Ethnography is describing the Other. In the 1920s, writer and anthropologist Zora Neale Hurston reacted to this established view with her own artistic and scholarly works on everyday cultures in her own home in America’s black south. Hurston political and poetic studies of “folk cultures” that were mostly disparaged at the time are an expression of unmitigated appreciation and a way of taking up a position within the debate on “high” and “low” art in Harlem between the wars.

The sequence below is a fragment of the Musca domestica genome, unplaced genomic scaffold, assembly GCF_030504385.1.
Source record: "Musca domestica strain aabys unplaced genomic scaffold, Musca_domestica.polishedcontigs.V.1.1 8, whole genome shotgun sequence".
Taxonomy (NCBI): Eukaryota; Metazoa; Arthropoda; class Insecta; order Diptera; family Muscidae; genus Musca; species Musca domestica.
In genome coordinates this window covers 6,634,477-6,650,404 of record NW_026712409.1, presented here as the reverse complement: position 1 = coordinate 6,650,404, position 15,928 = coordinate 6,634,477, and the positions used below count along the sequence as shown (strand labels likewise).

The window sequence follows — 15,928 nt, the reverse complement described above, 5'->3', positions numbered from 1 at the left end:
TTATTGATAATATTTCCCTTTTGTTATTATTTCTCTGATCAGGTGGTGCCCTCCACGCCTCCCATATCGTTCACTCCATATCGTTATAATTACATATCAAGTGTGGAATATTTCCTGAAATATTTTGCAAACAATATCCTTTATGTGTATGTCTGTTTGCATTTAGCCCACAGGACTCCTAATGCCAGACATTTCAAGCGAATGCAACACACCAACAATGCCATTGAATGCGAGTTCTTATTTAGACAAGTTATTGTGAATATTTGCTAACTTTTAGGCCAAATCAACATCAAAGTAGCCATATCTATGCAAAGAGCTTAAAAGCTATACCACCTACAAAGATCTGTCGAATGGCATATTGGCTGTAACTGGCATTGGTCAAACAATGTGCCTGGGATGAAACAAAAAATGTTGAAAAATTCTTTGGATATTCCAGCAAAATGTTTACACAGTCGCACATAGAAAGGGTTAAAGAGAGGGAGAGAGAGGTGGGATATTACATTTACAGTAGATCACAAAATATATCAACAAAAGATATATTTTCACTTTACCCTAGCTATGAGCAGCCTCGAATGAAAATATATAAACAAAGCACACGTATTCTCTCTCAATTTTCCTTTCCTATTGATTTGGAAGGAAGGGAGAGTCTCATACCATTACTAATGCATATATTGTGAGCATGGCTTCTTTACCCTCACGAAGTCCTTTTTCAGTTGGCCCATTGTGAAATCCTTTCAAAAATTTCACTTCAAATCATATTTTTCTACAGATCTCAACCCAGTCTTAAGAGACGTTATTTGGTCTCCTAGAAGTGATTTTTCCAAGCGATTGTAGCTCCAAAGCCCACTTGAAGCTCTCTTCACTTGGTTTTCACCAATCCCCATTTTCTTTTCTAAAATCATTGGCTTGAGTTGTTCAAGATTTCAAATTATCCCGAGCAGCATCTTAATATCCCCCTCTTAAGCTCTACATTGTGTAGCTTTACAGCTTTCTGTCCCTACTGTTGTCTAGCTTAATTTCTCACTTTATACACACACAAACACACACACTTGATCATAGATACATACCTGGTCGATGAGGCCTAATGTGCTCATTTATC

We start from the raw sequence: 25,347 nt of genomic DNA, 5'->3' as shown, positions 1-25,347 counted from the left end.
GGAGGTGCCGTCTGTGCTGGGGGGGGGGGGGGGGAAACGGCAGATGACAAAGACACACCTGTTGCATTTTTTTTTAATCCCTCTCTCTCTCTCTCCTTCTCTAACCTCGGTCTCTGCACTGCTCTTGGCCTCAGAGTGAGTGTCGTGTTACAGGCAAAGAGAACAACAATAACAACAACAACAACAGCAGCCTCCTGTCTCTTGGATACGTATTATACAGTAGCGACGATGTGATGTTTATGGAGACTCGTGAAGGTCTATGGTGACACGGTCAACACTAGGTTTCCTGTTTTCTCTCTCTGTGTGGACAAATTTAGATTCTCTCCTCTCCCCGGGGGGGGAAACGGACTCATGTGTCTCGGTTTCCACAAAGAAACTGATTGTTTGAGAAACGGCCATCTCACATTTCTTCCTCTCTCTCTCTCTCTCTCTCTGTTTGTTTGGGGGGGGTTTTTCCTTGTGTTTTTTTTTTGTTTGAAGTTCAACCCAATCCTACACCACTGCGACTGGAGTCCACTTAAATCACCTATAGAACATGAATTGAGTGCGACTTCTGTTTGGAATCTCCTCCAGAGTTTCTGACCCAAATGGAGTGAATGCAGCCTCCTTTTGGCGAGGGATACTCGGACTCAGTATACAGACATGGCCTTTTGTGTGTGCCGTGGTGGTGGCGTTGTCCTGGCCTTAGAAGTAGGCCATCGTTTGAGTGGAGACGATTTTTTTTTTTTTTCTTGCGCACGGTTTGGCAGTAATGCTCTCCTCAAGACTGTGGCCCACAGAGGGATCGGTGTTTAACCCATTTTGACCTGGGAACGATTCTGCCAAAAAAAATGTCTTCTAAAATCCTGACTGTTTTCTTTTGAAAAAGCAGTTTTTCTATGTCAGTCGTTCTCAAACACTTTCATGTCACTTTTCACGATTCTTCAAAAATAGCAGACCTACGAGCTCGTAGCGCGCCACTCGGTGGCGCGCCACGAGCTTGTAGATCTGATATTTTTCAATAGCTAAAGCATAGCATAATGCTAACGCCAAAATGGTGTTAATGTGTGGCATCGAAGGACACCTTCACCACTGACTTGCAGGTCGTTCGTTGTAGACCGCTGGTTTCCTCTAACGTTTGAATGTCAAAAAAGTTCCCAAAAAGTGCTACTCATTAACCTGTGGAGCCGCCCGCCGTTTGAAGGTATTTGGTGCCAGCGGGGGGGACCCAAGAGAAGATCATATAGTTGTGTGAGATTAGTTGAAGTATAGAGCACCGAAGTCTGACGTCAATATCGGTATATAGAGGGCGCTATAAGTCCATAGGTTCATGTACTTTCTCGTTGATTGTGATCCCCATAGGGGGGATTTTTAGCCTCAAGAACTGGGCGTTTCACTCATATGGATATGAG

My first viewing of Bruce Baillie’s Mass for the Dakota Sioux (1964) sent a shiver through my body and mind that ricochets to this very day.
I’m a graduate student in the Nonfiction Writing Program at the University of Iowa. I’m enrolled in an essay film class this semester, and this week, I’m putting together a presentation on you and your film, States of Unbelonging.